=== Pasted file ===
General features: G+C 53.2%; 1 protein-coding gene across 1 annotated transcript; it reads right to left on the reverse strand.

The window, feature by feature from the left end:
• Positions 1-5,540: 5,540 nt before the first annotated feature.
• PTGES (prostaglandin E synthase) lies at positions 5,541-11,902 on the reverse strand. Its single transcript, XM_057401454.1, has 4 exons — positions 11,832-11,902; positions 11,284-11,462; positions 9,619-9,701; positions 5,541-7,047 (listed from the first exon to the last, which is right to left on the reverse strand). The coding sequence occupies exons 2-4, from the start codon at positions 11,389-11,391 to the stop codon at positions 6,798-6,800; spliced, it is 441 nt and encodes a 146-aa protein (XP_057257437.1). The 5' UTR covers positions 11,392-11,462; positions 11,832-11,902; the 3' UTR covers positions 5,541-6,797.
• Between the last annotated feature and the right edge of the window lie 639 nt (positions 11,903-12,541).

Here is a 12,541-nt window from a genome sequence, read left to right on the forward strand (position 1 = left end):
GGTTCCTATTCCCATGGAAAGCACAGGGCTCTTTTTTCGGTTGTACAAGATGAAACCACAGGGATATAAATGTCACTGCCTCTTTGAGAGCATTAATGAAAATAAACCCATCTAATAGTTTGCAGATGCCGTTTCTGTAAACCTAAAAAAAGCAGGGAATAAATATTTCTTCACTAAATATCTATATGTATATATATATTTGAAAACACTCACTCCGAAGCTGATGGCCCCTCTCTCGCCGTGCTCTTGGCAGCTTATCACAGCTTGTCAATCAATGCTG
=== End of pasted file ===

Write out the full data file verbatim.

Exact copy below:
General features: G+C 53.2%; 1 protein-coding gene across 1 annotated transcript; it reads right to left on the reverse strand.

The window, feature by feature from the left end:
• Positions 1-5,540: 5,540 nt before the first annotated feature.
• PTGES (prostaglandin E synthase) lies at positions 5,541-11,902 on the reverse strand. Its single transcript, XM_057401454.1, has 4 exons — positions 11,832-11,902; positions 11,284-11,462; positions 9,619-9,701; positions 5,541-7,047 (listed from the first exon to the last, which is right to left on the reverse strand). The coding sequence occupies exons 2-4, from the start codon at positions 11,389-11,391 to the stop codon at positions 6,798-6,800; spliced, it is 441 nt and encodes a 146-aa protein (XP_057257437.1). The 5' UTR covers positions 11,392-11,462; positions 11,832-11,902; the 3' UTR covers positions 5,541-6,797.
• Between the last annotated feature and the right edge of the window lie 639 nt (positions 11,903-12,541).

Here is a 12,541-nt window from a genome sequence, read left to right on the forward strand (position 1 = left end):
GGTTCCTATTCCCATGGAAAGCACAGGGCTCTTTTTTCGGTTGTACAAGATGAAACCACAGGGATATAAATGTCACTGCCTCTTTGAGAGCATTAATGAAAATAAACCCATCTAATAGTTTGCAGATGCCGTTTCTGTAAACCTAAAAAAAGCAGGGAATAAATATTTCTTCACTAAATATCTATATGTATATATATATTTGAAAACACTCACTCCGAAGCTGATGGCCCCTCTCTCGCCGTGCTCTTGGCAGCTTATCACAGCTTGTCAATCAATGCTG